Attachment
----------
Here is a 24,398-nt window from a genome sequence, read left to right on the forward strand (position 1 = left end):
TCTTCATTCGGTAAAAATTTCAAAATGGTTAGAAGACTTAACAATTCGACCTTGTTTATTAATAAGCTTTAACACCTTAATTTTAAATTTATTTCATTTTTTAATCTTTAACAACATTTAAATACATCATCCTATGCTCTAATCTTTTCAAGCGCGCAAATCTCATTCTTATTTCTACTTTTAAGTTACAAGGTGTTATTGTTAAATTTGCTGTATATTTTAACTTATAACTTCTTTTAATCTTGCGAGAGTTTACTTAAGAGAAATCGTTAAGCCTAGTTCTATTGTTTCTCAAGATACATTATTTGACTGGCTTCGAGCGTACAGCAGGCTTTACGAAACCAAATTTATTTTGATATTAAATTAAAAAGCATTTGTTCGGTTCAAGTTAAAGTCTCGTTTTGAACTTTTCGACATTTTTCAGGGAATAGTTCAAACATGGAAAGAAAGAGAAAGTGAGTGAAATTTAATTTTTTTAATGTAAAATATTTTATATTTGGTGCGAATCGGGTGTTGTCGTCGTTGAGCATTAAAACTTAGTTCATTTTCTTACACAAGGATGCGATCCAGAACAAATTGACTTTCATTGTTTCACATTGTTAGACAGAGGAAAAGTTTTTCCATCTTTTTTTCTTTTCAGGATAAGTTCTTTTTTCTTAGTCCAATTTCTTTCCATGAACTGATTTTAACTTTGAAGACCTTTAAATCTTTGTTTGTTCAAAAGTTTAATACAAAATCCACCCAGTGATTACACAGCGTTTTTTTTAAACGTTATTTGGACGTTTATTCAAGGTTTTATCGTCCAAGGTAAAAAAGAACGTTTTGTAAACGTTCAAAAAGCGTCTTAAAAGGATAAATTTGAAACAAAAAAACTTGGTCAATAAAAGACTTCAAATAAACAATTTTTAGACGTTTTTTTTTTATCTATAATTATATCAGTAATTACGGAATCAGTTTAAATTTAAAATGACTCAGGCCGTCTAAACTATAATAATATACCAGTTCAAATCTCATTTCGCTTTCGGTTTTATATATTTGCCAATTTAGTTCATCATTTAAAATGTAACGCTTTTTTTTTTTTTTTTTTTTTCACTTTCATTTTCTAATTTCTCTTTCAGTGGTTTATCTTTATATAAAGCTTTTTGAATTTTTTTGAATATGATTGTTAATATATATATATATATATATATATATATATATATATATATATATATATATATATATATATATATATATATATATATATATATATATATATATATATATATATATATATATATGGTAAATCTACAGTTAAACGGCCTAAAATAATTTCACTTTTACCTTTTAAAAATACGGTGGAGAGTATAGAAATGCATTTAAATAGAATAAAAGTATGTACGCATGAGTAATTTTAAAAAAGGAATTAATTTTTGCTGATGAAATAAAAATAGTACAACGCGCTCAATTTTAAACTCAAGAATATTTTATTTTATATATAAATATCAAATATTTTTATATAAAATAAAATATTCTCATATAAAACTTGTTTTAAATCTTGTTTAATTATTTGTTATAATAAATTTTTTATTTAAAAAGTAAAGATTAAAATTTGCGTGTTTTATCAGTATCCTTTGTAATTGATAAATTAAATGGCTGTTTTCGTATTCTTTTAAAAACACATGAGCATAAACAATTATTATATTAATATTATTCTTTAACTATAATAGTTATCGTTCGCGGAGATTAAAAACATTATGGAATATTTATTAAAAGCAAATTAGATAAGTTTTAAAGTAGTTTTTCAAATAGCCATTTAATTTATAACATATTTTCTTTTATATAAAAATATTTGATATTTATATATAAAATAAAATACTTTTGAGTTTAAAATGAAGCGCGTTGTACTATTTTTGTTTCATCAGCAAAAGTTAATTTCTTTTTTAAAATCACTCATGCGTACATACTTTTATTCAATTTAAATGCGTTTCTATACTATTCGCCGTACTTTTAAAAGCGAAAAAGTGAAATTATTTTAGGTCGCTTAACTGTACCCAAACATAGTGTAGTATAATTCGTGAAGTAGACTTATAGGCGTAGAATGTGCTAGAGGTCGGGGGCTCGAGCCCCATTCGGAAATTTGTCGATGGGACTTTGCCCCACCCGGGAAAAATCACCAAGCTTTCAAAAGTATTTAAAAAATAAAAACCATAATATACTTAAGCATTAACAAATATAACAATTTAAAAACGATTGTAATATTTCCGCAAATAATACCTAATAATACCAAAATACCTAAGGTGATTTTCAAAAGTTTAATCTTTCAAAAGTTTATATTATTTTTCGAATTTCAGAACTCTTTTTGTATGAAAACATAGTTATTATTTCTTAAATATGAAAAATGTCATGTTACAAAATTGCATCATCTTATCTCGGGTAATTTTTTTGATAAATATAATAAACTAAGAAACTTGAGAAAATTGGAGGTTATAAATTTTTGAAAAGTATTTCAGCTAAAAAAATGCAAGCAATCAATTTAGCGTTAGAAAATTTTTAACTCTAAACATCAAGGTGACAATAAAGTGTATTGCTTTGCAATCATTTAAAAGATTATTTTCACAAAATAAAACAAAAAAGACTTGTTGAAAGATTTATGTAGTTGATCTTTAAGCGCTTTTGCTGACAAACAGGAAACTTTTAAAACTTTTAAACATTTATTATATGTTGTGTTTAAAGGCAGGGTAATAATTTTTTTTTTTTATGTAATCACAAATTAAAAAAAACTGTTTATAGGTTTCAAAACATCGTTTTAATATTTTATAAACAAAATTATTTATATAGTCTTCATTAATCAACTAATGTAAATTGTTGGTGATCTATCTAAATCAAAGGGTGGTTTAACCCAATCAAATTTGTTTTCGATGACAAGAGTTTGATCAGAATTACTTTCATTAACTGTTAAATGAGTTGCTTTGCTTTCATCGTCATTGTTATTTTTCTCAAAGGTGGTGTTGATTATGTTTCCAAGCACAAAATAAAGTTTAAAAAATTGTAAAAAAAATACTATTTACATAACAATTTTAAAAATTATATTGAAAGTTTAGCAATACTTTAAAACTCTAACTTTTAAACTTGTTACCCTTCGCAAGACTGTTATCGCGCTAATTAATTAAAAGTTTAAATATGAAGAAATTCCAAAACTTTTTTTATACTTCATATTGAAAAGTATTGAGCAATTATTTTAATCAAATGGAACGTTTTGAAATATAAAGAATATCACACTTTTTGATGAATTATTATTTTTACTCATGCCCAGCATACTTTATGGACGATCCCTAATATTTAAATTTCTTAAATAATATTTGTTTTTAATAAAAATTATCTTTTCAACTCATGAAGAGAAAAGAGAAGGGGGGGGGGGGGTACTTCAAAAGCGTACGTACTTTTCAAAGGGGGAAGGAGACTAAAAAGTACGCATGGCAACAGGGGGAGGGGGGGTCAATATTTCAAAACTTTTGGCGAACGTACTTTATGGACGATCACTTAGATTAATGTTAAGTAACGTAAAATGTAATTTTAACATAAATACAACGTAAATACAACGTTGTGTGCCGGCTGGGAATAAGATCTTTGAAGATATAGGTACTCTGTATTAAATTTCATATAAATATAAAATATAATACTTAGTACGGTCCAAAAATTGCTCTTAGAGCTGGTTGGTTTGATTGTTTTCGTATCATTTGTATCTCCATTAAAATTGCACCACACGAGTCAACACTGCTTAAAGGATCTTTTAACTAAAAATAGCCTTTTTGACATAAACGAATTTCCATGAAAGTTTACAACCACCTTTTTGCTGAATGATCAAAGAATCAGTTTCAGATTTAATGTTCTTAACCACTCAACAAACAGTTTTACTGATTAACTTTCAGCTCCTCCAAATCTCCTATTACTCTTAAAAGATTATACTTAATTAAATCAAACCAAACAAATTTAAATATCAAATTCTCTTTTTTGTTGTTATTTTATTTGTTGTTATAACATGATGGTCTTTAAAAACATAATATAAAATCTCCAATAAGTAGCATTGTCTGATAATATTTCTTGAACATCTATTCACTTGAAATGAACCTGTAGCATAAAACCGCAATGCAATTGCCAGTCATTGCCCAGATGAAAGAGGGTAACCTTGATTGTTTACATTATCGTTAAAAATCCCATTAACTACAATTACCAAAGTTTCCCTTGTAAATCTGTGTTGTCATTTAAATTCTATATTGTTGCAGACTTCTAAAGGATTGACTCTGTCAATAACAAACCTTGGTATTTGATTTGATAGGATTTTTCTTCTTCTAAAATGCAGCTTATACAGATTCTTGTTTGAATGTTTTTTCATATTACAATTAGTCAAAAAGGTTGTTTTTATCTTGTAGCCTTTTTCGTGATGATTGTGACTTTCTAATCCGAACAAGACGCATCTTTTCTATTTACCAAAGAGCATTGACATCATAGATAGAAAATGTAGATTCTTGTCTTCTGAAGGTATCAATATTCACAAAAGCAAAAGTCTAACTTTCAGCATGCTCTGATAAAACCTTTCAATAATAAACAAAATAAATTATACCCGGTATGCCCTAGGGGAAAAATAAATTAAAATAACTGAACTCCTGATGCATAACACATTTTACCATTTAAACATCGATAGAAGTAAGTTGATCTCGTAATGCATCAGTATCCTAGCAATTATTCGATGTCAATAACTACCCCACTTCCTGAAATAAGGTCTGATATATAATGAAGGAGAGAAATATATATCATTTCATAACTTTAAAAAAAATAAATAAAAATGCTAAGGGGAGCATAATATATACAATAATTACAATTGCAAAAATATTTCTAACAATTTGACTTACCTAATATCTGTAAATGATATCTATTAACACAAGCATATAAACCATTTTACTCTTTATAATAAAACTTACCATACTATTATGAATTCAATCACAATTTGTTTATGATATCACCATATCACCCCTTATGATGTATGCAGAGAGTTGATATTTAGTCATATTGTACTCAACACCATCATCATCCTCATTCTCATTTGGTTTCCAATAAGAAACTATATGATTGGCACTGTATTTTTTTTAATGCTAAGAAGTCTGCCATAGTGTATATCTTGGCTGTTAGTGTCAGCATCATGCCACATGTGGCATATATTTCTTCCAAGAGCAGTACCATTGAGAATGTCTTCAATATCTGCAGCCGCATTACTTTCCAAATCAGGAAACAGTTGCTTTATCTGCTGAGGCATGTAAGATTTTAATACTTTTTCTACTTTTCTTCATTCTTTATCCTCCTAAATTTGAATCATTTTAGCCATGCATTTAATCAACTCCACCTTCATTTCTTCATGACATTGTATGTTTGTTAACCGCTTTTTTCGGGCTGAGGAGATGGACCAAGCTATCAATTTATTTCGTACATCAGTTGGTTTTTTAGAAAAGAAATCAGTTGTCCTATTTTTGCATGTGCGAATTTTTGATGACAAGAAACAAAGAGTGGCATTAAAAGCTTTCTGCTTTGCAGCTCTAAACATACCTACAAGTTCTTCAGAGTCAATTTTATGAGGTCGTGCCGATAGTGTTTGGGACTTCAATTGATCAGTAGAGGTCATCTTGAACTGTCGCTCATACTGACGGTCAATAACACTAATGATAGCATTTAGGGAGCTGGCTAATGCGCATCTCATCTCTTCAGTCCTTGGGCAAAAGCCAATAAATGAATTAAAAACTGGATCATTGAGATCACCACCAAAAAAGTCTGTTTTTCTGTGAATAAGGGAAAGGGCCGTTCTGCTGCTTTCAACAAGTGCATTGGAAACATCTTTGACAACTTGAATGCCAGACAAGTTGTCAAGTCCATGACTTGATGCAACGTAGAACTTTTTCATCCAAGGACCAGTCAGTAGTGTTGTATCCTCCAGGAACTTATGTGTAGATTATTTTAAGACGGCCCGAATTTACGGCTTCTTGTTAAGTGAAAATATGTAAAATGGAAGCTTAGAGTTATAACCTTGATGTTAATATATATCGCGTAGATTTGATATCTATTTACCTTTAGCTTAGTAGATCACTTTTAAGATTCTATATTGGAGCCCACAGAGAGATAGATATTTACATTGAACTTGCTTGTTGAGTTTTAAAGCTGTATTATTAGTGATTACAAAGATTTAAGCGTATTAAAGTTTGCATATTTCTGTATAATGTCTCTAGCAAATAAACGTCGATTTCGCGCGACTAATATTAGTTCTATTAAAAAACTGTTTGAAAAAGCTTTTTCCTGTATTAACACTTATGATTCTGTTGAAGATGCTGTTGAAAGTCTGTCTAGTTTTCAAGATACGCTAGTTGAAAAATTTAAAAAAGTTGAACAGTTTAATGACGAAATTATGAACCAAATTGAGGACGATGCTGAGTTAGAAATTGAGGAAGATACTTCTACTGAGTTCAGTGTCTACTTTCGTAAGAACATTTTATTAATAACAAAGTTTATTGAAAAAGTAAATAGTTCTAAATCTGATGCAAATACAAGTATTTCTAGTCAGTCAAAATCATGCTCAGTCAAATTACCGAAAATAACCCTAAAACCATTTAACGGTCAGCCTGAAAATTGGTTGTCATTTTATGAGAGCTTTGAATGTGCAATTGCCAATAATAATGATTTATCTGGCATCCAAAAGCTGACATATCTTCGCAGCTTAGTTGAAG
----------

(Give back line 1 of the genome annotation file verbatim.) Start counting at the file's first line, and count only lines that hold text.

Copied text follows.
Here is a 24,398-nt window from a genome sequence, read left to right on the forward strand (position 1 = left end):